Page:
- There is no consensus among Bible scholars about the authorship of the last of the Gospels which is the book of John with some believing that John was either just a part author or it was written by one of his followers who chose to write a book from the information gathered while interacting with John. Although the contents of the book are true and infallible, the disorderly nature of the events in the book buttress this assertion further, as it did not reflect a relationship, so close that John was described as the “Beloved of Christ”. However, there is no doubting his great influence on the contents of the book. His background as a fisherman may however be considered as the reason for the disorderly nature of the events in the book as he will most likely have had to engage a third-party to help put his thoughts down. The significance of the book is in its focusing more on matters of theology, mainly the divine nature of Jesus Christ, the several aspects of his role as the Saviour of mankind and his relationship with Jehovah his father.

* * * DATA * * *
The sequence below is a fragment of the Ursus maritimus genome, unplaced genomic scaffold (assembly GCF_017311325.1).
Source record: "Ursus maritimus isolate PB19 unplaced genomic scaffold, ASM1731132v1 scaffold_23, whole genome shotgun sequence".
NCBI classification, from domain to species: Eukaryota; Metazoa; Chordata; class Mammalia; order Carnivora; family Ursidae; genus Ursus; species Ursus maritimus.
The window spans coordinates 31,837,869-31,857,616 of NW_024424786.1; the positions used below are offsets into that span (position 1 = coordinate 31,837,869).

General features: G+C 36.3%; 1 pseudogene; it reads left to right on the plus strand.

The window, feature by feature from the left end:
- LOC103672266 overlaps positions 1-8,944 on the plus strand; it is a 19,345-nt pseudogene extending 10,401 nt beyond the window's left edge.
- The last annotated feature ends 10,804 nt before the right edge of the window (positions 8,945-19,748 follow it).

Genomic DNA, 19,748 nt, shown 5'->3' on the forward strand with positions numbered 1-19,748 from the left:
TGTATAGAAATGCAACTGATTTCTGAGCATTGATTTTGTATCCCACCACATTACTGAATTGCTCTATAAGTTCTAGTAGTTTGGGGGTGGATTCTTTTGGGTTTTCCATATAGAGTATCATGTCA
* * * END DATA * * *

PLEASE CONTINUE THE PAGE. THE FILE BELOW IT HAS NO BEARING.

The Christian Today.
The life and times of the real and imagined authors of the Gospels provide such a good story with many areas that should be of interest to the Christian today. Listed below are some of these areas but definitely not exhaustive.
- All the writers of the Gospels took a decision to provide a solid legacy on which generations after them can build their Christian life. What legacy will you leave for coming generations after all those years of being a Christian?
- They were all called away from a secular vocation into the Ministry, whether educated or not and were not called out of retirement. Are you sure that the sudden declaration of being called is not because of your joblessness or your idleness after losing all relevance in the secular world? It should never be the case that Jehovah will only have the rejects of the secular world.